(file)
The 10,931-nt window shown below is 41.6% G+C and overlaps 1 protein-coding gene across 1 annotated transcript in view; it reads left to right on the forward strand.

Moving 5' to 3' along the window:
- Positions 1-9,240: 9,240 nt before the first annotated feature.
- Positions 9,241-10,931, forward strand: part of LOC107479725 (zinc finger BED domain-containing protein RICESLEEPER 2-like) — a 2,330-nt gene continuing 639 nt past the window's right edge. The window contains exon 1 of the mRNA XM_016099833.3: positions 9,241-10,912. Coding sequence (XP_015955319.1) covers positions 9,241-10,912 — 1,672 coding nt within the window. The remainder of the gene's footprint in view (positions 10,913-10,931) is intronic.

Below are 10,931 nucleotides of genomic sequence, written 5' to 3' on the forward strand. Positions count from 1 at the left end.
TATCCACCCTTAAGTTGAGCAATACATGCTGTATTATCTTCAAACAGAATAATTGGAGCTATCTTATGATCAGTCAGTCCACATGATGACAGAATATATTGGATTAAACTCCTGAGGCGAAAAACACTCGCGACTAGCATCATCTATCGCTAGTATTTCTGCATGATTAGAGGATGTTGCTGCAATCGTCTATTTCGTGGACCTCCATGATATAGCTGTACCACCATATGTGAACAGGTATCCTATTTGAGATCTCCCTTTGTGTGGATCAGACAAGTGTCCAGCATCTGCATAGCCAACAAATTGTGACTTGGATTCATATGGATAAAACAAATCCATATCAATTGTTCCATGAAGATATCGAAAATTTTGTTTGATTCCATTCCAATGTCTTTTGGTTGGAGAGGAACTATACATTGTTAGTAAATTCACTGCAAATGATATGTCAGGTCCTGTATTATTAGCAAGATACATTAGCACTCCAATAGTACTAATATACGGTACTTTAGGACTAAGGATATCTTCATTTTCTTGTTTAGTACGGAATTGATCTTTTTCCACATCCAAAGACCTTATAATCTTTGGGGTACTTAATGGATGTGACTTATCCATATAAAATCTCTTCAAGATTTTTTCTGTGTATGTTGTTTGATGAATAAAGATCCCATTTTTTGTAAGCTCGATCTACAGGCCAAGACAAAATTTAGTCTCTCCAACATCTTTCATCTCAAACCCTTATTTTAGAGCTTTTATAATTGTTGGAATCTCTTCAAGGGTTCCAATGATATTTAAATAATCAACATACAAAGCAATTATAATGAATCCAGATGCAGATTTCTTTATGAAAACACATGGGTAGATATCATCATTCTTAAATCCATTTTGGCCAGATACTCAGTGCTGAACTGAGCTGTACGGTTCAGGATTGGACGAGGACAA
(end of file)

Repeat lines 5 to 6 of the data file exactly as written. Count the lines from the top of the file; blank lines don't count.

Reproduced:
Below are 10,931 nucleotides of genomic sequence, written 5' to 3' on the forward strand. Positions count from 1 at the left end.
TATCCACCCTTAAGTTGAGCAATACATGCTGTATTATCTTCAAACAGAATAATTGGAGCTATCTTATGATCAGTCAGTCCACATGATGACAGAATATATTGGATTAAACTCCTGAGGCGAAAAACACTCGCGACTAGCATCATCTATCGCTAGTATTTCTGCATGATTAGAGGATGTTGCTGCAATCGTCTATTTCGTGGACCTCCATGATATAGCTGTACCACCATATGTGAACAGGTATCCTATTTGAGATCTCCCTTTGTGTGGATCAGACAAGTGTCCAGCATCTGCATAGCCAACAAATTGTGACTTGGATTCATATGGATAAAACAAATCCATATCAATTGTTCCATGAAGATATCGAAAATTTTGTTTGATTCCATTCCAATGTCTTTTGGTTGGAGAGGAACTATACATTGTTAGTAAATTCACTGCAAATGATATGTCAGGTCCTGTATTATTAGCAAGATACATTAGCACTCCAATAGTACTAATATACGGTACTTTAGGACTAAGGATATCTTCATTTTCTTGTTTAGTACGGAATTGATCTTTTTCCACATCCAAAGACCTTATAATCTTTGGGGTACTTAATGGATGTGACTTATCCATATAAAATCTCTTCAAGATTTTTTCTGTGTATGTTGTTTGATGAATAAAGATCCCATTTTTTGTAAGCTCGATCTACAGGCCAAGACAAAATTTAGTCTCTCCAACATCTTTCATCTCAAACCCTTATTTTAGAGCTTTTATAATTGTTGGAATCTCTTCAAGGGTTCCAATGATATTTAAATAATCAACATACAAAGCAATTATAATGAATCCAGATGCAGATTTCTTTATGAAAACACATGGGTAGATATCATCATTCTTAAATCCATTTTGGCCAGATACTCAGTGCTGAACTGAGCTGTACGGTTCAGGATTGGACGAGGACAA